We staid till night, and then Mr. Coventry away, and by and by I home to my office till 9 or 10 at night, and so home to supper and to bed after some talke and Arithmetique with my poor wife, with whom now-a-days I live with great content, out of all trouble of mind by jealousy (for which God forgive me), or any other distraction more than my fear of my Lord Sandwich’s displeasure.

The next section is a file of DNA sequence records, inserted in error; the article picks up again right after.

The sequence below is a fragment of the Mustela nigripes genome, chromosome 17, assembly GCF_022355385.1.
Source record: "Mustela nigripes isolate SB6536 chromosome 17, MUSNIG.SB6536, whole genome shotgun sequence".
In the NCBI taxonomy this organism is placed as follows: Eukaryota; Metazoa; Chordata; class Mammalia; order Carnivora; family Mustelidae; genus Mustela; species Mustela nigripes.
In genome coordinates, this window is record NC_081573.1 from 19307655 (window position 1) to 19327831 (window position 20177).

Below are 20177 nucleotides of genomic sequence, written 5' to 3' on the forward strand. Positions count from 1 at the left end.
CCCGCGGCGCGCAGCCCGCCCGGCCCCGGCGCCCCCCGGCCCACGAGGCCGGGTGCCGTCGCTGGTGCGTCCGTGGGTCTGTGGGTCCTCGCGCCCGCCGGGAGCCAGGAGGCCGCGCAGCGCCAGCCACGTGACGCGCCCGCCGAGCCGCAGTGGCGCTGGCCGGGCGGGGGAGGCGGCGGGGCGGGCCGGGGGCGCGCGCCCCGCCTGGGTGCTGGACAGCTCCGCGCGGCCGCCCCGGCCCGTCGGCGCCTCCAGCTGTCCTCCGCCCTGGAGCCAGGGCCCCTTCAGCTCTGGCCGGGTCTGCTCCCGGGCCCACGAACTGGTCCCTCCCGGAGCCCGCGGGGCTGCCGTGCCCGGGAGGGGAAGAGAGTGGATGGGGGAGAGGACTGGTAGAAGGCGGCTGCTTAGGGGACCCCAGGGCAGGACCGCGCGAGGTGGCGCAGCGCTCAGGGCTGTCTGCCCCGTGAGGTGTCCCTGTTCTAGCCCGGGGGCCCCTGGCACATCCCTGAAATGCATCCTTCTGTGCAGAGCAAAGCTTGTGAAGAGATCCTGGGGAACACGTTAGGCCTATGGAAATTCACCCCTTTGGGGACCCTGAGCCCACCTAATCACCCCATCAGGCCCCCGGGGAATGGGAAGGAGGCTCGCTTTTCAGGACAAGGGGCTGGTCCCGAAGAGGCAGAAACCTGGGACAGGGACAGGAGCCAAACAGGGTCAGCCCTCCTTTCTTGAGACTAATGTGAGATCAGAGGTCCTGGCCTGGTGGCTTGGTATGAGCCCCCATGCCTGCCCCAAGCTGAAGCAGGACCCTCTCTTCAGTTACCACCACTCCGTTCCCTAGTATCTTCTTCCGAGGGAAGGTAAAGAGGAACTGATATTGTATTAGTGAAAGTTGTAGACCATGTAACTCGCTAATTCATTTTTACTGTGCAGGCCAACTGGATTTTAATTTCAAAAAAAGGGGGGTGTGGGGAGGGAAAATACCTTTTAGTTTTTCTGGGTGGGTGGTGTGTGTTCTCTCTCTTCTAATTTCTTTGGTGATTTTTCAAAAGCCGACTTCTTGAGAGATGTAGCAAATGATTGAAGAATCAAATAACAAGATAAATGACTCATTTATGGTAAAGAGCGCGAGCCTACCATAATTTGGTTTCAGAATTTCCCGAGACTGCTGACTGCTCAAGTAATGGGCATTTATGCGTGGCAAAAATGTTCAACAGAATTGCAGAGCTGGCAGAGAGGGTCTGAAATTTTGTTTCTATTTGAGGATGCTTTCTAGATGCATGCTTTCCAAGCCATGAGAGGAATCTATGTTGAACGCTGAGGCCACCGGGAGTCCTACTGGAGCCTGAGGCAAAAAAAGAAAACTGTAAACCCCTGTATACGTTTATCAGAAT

Friday 4 December 1663

Up pretty betimes, that is about 7 o’clock, it being now dark then, and so got me ready, with my clothes, breeches and warm stockings, and by water with Henry Russell, cold and wet and windy to Woolwich, to a hempe ship there, and staid looking upon it and giving direction as to the getting it ashore, and so back again very cold, and at home without going on shore anywhere about 12 o’clock, being fearful of taking cold, and so dined at home and shifted myself, and so all the afternoon at my office till night, and then home to keep my poor wife company, and so to supper and to bed.